APV has been awarded the contract by American armour supplier ArmorWorks Enterprises, and will provide 1000 Australian-designed and manufactured energy and blast absorbing restraints for use in the North American market and with the US Marines.
The Australian parts-maker has experience with military supplies, having provided services for companies such as Thales Australia and its Bushmaster armoured vehicle and the Navistar MaxxPro in the US.
Having previously manufacturer parts for Australian-built vehicles such as the Holden Commodore, Ford Falcon and Toyota Camry, APV now exports around 190,000 units per annum around the globe, with roughly 140,000 of those headed to North America.
Its automotive components division closed in 2012 after going into receivership as another casualty of the Australian automotive manufacturing decline, however it continues to provide various safety components including seatbelts, harnesses, snatch straps and tow straps.
Since 2011, APV has manufactured more than 25,000 military restraints, and currently employs 45 personnel out of its factory in Campbellfield, Victoria, just down the road from Ford’s Broadmeadows plant.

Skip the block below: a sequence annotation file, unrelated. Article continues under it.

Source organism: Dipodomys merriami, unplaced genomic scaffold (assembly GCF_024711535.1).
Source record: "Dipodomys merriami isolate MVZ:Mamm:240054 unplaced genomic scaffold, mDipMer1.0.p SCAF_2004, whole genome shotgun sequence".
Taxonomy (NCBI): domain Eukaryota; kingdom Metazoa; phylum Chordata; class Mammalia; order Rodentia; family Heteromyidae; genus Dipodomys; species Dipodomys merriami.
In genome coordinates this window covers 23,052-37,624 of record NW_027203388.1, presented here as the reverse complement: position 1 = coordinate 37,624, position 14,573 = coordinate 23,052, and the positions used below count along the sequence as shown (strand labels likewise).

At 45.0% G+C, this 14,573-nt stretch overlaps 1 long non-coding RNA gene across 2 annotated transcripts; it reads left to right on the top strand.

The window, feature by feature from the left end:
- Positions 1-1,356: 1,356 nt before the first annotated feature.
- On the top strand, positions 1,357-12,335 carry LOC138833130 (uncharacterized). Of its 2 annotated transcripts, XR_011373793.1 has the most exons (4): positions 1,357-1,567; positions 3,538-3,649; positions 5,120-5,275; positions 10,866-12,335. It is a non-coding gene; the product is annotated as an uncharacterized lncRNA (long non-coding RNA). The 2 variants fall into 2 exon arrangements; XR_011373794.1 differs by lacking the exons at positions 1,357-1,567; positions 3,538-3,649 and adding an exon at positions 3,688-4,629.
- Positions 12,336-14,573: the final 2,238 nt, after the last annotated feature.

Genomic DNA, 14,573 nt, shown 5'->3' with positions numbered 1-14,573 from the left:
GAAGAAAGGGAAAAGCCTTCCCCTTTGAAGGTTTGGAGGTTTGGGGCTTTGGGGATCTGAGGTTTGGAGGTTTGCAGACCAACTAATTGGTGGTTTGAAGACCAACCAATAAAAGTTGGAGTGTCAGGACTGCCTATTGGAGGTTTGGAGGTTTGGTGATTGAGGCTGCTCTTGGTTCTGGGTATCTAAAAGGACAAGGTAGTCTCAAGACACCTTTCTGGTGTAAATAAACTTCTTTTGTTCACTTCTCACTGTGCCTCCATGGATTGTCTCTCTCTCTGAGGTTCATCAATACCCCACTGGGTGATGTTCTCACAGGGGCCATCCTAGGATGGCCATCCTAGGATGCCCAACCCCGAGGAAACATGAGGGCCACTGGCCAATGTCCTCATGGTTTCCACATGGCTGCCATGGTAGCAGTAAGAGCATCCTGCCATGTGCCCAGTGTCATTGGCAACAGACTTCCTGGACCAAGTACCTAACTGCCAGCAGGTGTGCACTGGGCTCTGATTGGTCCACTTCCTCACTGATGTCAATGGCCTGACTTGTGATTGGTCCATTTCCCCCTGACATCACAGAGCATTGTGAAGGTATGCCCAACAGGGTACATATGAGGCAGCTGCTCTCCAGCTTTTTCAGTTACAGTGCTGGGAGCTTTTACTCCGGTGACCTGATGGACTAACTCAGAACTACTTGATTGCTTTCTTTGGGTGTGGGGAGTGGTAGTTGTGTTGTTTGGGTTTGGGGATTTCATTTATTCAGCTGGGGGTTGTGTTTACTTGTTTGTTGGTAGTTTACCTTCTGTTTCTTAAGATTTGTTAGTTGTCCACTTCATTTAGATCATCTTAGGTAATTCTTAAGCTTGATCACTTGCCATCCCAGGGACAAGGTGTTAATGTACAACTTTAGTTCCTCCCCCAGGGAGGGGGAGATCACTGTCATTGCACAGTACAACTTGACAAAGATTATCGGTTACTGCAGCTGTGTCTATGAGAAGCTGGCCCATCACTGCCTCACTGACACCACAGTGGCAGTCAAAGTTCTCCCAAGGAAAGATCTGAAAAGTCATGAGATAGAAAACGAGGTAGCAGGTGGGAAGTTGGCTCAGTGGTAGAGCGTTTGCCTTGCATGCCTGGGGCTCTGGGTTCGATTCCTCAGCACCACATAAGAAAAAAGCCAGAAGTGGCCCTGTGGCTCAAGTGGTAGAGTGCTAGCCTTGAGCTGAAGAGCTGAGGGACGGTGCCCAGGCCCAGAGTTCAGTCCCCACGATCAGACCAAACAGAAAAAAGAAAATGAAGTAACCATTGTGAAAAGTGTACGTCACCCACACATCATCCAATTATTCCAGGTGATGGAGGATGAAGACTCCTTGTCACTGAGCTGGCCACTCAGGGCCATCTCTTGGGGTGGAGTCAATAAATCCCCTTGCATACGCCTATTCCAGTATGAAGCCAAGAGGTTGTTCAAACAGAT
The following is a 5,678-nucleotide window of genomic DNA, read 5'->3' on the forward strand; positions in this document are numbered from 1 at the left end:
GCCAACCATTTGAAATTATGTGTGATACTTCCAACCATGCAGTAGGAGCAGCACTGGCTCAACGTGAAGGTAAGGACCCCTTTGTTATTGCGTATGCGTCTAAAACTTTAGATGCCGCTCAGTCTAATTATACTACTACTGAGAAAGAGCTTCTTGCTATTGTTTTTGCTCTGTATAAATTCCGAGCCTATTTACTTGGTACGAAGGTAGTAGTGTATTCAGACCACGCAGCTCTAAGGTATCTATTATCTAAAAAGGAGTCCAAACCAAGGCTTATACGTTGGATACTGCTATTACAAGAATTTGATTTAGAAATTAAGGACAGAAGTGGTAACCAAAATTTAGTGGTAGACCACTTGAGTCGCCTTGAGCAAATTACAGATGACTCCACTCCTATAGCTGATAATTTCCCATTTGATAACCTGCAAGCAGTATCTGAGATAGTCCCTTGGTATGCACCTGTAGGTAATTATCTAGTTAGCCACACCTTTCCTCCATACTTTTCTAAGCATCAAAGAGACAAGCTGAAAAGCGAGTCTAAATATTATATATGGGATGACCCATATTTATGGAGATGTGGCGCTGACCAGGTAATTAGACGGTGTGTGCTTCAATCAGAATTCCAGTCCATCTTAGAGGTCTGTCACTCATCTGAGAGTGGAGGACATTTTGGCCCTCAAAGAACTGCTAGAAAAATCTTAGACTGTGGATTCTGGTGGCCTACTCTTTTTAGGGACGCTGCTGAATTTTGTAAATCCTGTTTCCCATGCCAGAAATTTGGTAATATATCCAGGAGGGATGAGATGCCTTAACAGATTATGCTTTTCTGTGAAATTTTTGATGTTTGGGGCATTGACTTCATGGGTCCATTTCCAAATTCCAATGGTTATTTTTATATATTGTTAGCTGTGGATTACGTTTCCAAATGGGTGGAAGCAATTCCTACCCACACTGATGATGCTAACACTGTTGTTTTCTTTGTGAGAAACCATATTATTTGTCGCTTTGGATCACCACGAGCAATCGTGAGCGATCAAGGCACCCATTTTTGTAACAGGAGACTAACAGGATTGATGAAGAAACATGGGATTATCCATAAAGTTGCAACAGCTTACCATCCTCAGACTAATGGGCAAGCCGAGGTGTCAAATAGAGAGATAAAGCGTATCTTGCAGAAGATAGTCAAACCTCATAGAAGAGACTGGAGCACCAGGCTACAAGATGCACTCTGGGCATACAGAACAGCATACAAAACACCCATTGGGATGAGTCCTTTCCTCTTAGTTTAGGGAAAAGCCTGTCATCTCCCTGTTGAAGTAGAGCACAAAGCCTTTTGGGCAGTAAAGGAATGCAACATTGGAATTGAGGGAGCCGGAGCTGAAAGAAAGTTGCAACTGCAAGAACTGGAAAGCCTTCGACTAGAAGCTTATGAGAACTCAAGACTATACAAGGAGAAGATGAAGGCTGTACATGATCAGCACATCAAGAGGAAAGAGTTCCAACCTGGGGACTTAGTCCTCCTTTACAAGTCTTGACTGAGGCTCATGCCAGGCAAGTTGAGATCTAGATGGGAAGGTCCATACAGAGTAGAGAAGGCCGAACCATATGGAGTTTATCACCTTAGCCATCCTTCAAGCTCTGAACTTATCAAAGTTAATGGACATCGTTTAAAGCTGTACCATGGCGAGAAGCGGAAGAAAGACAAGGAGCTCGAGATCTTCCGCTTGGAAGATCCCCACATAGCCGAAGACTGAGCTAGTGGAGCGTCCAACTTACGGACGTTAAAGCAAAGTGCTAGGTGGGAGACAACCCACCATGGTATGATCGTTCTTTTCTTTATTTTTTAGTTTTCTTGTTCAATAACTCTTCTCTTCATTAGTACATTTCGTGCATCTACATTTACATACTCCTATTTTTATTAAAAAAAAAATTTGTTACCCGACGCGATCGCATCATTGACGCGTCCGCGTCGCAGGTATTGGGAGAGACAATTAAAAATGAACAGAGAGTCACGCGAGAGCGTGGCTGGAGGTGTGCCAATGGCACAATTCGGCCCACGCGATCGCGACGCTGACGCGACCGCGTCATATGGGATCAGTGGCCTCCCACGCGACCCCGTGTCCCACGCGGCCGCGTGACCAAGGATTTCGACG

APV managing director Harry Hickling said the ArmorWorks contract has been years in the making.
“I am proud of our track record in protecting Australian and US troops in the world’s most advanced military vehicles that are adopting the highest levels of safety and survivability,” he said.
“I especially want to thank ArmorWorks for their support, our suppliers and the APV Team. These contracts are years in the making and rely on us all to perform at the highest levels of engineering, quality, delivery and price performance.”
The announcement was made by federal minister for defence industry Christopher Pyne, who said the contract showed the diversity of APV to move from passenger vehicle to defence vehicle parts manufacturing.
“This success is yet another win for Australia’s defence industry, and demonstrates the innovation and global competitiveness of our small to medium enterprises,” Mr Pyne said.
“APV formerly supplied the Australian car industry, and so this is a great example of an automotive business diversifying into other industries and it is exciting to see an Australian company playing a key role in keeping Australian and US troops safe in front-line combat vehicles.”
According to Mr Pyne, APV’s involvement in the Global Supply Chain (GSC) program, implemented by the Centre for Defence Industry Capability, has helped small to medium-sized Australian businesses secure global contracts.
“To date, the participating GSC primes have awarded close to $1 billion of work to predominantly small-to-medium sized enterprises in Australia,” he said.
“This work has been won on merit, highlighting the strength and innovative capabilities of Australian companies.”
By Robbie Wallis